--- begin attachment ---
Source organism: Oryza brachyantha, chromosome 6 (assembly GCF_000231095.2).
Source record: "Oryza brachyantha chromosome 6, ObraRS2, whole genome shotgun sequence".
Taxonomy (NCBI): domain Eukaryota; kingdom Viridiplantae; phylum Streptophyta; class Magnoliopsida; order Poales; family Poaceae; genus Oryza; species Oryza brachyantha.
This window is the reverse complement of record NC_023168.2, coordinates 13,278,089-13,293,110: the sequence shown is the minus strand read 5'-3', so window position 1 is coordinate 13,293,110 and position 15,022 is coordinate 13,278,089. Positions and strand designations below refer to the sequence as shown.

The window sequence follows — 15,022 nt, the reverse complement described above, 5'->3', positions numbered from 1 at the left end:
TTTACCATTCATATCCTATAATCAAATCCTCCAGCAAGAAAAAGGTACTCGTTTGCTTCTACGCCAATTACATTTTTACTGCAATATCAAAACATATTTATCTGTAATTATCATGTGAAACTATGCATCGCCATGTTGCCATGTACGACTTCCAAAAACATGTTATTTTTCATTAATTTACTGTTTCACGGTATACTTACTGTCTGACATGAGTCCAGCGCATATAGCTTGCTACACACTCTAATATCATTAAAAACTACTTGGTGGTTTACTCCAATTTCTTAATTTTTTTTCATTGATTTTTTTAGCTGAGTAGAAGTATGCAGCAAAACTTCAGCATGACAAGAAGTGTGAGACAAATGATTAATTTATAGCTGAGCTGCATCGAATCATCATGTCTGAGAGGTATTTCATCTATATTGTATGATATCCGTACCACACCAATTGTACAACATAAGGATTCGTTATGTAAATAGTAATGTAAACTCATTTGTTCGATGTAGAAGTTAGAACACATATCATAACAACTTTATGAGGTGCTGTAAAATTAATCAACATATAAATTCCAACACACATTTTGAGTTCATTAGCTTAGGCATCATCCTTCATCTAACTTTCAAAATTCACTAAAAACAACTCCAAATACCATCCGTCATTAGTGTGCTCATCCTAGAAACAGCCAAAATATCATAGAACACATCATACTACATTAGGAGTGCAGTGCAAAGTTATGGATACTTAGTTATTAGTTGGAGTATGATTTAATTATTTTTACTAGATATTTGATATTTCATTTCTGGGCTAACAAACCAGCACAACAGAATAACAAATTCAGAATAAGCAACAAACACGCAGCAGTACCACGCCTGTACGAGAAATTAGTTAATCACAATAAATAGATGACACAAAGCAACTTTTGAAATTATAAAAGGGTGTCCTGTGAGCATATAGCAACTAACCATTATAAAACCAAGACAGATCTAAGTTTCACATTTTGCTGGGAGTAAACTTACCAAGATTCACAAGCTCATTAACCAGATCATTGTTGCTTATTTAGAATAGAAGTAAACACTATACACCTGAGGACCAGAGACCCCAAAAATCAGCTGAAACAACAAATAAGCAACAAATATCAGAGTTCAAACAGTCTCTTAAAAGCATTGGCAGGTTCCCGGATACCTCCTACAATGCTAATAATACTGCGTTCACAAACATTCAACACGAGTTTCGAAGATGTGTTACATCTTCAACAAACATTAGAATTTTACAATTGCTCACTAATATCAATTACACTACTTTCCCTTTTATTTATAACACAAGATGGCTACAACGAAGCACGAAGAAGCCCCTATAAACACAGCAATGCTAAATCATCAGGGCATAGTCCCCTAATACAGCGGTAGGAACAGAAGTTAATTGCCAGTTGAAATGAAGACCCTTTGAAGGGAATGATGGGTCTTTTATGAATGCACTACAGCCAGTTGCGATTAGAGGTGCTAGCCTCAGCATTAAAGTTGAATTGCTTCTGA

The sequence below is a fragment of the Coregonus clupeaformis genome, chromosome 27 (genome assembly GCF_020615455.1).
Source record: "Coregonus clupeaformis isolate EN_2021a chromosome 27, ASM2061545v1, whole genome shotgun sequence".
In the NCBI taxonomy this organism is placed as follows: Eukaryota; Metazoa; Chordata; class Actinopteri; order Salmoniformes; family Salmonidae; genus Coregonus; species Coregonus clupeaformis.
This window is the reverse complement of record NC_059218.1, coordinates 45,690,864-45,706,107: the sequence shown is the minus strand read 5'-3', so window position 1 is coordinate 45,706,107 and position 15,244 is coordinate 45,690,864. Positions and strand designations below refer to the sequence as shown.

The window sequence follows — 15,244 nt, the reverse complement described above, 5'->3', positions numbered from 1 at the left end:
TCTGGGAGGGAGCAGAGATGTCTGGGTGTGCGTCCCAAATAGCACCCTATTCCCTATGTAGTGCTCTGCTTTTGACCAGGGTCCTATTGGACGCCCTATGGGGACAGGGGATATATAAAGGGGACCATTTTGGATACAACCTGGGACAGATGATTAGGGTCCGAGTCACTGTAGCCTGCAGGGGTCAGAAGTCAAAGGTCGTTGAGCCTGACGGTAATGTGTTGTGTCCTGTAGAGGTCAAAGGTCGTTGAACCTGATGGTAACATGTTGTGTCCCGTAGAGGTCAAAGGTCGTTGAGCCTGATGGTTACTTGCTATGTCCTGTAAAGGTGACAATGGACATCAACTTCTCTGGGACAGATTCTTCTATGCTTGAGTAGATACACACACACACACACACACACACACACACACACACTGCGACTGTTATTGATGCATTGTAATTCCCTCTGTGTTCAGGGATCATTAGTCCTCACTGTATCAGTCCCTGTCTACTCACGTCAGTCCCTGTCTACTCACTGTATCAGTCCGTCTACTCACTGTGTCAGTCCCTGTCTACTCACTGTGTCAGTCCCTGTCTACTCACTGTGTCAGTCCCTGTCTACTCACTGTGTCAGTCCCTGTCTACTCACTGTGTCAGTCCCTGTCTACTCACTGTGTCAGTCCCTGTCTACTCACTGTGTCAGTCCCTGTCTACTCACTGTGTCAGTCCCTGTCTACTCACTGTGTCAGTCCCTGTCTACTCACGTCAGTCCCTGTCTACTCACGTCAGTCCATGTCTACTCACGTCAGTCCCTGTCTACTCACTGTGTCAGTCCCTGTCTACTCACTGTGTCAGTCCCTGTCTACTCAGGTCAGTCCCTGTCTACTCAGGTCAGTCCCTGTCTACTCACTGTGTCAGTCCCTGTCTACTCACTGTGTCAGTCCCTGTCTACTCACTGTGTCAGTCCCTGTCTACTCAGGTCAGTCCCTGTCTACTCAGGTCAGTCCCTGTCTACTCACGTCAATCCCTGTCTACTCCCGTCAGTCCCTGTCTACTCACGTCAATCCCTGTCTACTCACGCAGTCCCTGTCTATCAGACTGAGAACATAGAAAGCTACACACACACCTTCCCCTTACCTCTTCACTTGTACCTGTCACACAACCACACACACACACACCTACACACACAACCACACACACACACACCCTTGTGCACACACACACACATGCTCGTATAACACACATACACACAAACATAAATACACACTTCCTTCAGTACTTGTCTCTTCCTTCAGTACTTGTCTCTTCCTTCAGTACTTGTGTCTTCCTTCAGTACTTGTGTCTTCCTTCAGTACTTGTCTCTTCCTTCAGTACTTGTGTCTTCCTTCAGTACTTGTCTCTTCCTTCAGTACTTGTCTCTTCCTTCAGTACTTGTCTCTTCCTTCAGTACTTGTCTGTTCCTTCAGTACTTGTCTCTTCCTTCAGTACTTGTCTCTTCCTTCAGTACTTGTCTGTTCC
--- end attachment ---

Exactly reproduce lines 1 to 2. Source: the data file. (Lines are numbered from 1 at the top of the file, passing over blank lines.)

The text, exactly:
Source organism: Oryza brachyantha, chromosome 6 (assembly GCF_000231095.2).
Source record: "Oryza brachyantha chromosome 6, ObraRS2, whole genome shotgun sequence".